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Can collaborative security work?

Stacy Collett | Dec. 23, 2015
Cany IT security pros say sharing is good, but with government, not so much.

Information sharing doesn’t have to run along industry lines. At Wisegate, information is shared among IT security professionals from many different types of companies.

“The old information-sharing model of relying on an ‘expert’ to aggregate and disseminate information doesn’t match the pace today of cybersecurity challenges,” says Sara Gates, founder and CEO of Wisegate, which helps security professionals collaborate on security issues using crowdsourced IT research. “The timeframe we have to react and respond won’t work” with this model. Gates says peer information sharing takes advantage of the speed of information -- from issue to discussion to solution.

Members pose questions on their latest security issues to Wisegate, and the firm uses a matching algorithm to identify the most pressing issues. Within 48 hours, the firm holds live roundtable discussions with interested members, whose identities and companies have been vetted, but remain anonymous in discussions. More importantly, “members can go back to their management and say ‘this is what our peer group is doing,’” she adds.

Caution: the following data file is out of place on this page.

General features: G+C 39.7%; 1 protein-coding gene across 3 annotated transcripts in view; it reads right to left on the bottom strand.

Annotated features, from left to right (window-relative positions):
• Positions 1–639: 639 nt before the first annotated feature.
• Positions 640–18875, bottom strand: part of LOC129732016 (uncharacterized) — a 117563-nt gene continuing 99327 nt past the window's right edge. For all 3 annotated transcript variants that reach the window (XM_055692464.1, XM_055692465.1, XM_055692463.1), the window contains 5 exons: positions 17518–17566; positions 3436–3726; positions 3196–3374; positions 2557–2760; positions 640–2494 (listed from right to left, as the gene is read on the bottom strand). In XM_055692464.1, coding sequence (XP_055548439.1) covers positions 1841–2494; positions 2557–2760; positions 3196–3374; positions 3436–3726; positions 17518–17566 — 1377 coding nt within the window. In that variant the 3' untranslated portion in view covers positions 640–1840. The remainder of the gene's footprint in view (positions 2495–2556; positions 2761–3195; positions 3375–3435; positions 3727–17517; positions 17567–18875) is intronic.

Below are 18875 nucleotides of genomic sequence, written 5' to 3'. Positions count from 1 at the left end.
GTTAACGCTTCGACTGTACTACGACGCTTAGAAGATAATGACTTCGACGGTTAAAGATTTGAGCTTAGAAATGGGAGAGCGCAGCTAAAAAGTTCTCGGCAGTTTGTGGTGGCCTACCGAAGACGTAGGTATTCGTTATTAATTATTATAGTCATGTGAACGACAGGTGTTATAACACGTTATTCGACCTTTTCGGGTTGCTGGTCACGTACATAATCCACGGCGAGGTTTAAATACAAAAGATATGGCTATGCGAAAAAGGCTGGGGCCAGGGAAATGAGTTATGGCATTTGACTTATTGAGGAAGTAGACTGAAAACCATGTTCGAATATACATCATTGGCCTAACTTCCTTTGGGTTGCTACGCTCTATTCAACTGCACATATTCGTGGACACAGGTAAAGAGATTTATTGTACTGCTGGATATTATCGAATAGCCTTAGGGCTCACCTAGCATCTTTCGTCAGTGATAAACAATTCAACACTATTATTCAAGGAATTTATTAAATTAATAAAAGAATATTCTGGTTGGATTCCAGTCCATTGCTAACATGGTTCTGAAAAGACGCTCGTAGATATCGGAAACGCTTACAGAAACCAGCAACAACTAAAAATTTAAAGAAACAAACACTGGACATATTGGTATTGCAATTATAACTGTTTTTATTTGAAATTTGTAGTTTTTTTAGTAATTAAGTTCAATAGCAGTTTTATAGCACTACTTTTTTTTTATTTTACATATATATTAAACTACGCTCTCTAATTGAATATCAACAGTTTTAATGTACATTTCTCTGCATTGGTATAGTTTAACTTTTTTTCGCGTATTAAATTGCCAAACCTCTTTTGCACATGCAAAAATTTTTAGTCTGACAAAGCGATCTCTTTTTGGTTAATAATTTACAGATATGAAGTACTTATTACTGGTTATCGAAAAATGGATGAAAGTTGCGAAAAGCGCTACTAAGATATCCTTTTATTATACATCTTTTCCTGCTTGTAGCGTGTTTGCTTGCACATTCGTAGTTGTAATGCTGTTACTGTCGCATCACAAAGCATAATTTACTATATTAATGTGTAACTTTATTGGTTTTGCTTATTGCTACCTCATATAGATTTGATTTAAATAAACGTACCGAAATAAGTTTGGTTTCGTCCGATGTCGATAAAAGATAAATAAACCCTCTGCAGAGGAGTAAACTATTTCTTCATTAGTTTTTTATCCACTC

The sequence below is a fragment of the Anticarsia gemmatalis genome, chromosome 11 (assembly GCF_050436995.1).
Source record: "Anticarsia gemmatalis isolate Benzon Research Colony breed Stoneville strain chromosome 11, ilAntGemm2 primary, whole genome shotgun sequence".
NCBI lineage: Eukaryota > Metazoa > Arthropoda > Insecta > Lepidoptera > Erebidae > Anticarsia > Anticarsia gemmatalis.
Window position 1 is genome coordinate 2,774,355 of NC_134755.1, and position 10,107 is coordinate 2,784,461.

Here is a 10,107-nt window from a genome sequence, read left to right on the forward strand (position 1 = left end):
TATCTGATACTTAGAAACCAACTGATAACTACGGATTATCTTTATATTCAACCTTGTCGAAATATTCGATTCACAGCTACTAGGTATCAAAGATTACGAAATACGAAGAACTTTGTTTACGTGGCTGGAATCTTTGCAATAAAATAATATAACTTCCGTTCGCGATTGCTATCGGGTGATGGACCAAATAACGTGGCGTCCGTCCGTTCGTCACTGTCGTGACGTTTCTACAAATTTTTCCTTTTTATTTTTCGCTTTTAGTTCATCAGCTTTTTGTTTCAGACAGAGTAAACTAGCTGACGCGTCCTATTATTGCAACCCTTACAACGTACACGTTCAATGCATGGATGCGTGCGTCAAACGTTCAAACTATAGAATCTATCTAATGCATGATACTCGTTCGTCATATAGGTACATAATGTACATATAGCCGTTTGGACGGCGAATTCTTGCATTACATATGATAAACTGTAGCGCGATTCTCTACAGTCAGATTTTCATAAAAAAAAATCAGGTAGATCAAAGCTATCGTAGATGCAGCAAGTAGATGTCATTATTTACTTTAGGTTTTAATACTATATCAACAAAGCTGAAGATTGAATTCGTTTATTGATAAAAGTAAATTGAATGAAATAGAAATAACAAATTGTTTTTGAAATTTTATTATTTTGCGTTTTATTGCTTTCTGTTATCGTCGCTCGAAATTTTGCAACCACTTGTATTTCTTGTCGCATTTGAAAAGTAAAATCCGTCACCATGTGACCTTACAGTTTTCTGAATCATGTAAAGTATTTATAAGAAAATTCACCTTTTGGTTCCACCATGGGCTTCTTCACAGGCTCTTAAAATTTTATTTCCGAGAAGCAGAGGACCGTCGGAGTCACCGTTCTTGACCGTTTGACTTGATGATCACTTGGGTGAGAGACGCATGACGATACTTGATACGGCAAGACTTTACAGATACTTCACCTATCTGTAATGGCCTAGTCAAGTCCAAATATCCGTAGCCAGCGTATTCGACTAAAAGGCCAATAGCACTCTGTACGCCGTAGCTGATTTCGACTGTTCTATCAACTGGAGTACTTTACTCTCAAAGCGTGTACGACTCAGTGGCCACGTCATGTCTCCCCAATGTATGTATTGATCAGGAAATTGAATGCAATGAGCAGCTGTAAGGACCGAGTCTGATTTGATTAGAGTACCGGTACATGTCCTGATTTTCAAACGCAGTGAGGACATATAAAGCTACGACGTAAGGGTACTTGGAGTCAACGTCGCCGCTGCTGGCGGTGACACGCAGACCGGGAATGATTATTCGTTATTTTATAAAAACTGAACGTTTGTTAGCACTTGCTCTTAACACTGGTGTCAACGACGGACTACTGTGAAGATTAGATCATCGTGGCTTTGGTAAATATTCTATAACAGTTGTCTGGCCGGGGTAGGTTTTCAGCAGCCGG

Too much information?

With dozens of information-sharing organizations popping up – along with private sector vendors, open source, and government entities that disseminate cyber threat information – finding the most accurate, targeted information could get more difficult.

“If you’ve got 20 people feeding you threat intel and some of it conflicts, how do you make a choice?” says Hugh Thompson, program committee chair and advisory board member to RSA Conference, which brings together thousands of IT professionals annually to discuss information security.

Many of the topics being batted around for the 2016 conference focus on the new challenges of information sharing. The 2014 conference focused on encouraging companies to share information, Thompson says. By 2015, topics moved to the mechanics of sharing, such as industry standards for capturing a threat, codifying it and writing it in XML.

“This coming year, folks are getting down to the most mature questions. What, at the end of the day, is our policy for sharing information? When is it a good idea for us to share it? That has all kinds of interesting complications -- most of it being legal. Is it OK to talk about this vulnerability? Will it expose a third party? Will it alert an attacker to an ongoing investigation? Will it open us up to liability by our customers?” Thompson says.


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